Iola Leroy

Literary significance and criticism

Iola Leroy was for some time cited as the first novel by an African-American author. Professor Henry Louis Gates, Jr.'s 1982 discovery of Harriet Wilson's Our Nig (1859) displaced it from that spot. Later, William Wells Brown's 1853 novel Clotel, or the President's Daughter, although first published in England where he was living at the time, came to be viewed as the first novel by an African-American author.

Harper's novel remains important as one of the earliest novels written by an African American and as a fictional work dealing with complex issues of race, class, and politics in the United States. Recent scholarship suggests that Harper's novel provides a sophisticated understanding of citizenship, gender, and community, particularly the way that African Americans developed hybrid forms of gemeinschaft and gesellschaft before, during, and after slavery.[2]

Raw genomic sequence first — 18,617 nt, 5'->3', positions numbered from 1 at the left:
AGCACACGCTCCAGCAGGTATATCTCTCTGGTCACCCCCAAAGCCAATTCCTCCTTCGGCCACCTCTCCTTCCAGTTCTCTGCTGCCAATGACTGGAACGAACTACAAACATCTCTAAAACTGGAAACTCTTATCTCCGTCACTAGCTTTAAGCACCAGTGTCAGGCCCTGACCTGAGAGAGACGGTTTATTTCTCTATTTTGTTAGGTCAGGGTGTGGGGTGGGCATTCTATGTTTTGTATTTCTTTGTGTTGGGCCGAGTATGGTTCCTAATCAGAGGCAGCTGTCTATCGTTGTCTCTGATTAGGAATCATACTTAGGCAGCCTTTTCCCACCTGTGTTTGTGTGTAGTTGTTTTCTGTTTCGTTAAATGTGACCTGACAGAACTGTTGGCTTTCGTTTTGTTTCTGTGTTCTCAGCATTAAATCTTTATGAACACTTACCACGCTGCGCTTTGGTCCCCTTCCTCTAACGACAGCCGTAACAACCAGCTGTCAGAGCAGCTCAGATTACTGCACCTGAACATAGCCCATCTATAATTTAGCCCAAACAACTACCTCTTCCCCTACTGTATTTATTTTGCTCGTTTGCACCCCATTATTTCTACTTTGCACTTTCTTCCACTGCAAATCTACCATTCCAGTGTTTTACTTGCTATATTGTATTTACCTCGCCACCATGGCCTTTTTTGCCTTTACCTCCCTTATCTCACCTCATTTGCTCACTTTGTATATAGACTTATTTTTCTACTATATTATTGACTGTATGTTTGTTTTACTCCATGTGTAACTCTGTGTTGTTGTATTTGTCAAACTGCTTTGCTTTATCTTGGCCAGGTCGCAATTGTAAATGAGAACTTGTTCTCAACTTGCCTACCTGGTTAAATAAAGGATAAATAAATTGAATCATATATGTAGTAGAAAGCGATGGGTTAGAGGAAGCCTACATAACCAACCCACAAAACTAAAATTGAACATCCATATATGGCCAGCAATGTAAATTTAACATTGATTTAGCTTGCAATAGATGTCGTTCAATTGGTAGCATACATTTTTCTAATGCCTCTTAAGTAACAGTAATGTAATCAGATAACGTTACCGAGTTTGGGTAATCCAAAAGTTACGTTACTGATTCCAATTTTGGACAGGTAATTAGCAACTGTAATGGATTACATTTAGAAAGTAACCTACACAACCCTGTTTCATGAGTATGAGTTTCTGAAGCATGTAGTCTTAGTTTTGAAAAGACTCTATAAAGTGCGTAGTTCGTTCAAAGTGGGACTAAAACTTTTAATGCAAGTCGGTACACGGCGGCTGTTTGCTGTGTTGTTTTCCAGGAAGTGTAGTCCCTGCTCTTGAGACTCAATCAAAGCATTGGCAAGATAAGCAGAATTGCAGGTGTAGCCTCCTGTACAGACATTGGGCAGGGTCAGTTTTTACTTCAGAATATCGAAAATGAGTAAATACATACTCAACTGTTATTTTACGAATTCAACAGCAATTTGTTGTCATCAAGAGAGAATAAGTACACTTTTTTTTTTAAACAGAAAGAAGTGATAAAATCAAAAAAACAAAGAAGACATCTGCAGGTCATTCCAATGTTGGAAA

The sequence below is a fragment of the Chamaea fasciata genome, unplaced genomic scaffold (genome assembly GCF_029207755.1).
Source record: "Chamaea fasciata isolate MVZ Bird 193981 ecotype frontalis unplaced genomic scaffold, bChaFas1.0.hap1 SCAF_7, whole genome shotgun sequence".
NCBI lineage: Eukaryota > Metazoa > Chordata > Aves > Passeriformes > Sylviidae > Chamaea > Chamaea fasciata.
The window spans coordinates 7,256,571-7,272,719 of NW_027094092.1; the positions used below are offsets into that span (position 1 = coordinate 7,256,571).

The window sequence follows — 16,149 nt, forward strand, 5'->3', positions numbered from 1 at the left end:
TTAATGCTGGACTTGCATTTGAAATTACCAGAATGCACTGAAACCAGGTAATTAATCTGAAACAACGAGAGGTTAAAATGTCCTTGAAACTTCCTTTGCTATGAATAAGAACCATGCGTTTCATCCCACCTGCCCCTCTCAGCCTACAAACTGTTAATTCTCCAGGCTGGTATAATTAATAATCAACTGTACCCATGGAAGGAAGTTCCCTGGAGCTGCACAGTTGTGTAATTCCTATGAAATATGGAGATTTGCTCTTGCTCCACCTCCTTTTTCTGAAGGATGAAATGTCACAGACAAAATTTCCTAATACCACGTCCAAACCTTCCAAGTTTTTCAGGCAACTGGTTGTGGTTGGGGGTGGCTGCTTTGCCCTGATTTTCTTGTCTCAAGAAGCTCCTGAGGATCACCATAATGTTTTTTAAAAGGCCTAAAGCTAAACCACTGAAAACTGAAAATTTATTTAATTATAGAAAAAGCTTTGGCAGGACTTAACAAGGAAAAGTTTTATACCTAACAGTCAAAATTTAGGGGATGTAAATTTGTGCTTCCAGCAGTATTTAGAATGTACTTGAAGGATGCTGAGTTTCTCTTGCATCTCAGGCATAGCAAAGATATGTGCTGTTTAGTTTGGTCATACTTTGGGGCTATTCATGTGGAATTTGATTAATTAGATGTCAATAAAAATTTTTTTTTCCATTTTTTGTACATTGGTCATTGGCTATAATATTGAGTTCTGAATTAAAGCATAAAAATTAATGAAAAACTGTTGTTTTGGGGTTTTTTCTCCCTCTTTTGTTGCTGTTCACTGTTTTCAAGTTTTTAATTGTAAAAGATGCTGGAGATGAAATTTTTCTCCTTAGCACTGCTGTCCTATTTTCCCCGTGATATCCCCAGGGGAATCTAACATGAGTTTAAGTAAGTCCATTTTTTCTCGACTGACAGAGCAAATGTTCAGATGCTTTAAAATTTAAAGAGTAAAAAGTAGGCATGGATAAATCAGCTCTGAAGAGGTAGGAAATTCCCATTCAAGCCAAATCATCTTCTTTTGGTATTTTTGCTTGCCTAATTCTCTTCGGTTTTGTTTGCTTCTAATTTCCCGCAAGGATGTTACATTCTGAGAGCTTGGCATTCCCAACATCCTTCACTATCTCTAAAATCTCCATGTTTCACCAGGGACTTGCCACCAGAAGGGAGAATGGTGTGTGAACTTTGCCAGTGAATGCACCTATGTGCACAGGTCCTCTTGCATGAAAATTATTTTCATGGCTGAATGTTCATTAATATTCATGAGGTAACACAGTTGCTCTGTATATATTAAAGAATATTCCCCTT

The African American journalist Ida B. Wells took up the pen name "Iola" when she first started writing articles about racism in the South.[3]

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